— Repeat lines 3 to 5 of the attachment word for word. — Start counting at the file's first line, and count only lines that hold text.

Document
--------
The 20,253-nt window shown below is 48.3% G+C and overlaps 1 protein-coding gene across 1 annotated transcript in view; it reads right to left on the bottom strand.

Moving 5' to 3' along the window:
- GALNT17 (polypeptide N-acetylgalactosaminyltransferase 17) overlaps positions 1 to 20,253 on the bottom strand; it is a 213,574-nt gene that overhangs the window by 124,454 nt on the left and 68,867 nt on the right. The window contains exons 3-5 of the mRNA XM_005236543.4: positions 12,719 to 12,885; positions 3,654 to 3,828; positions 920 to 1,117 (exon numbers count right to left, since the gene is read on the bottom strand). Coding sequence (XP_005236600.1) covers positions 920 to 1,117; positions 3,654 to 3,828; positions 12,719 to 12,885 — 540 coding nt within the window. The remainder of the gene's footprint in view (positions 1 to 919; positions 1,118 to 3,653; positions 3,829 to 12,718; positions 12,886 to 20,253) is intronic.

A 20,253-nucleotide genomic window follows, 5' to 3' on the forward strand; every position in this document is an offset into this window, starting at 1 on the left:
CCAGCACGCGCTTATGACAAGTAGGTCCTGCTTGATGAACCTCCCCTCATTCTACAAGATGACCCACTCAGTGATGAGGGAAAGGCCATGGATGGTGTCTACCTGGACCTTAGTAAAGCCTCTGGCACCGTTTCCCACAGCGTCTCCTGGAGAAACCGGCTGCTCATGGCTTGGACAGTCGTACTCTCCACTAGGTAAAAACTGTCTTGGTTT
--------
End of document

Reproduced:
- GALNT17 (polypeptide N-acetylgalactosaminyltransferase 17) overlaps positions 1 to 20,253 on the bottom strand; it is a 213,574-nt gene that overhangs the window by 124,454 nt on the left and 68,867 nt on the right. The window contains exons 3-5 of the mRNA XM_005236543.4: positions 12,719 to 12,885; positions 3,654 to 3,828; positions 920 to 1,117 (exon numbers count right to left, since the gene is read on the bottom strand). Coding sequence (XP_005236600.1) covers positions 920 to 1,117; positions 3,654 to 3,828; positions 12,719 to 12,885 — 540 coding nt within the window. The remainder of the gene's footprint in view (positions 1 to 919; positions 1,118 to 3,653; positions 3,829 to 12,718; positions 12,886 to 20,253) is intronic.

A 20,253-nucleotide genomic window follows, 5' to 3' on the forward strand; every position in this document is an offset into this window, starting at 1 on the left:
CCAGCACGCGCTTATGACAAGTAGGTCCTGCTTGATGAACCTCCCCTCATTCTACAAGATGACCCACTCAGTGATGAGGGAAAGGCCATGGATGGTGTCTACCTGGACCTTAGTAAAGCCTCTGGCACCGTTTCCCACAGCGTCTCCTGGAGAAACCGGCTGCTCATGGCTTGGACAGTCGTACTCTCCACTAGGTAAAAACTGTCTTGGTTT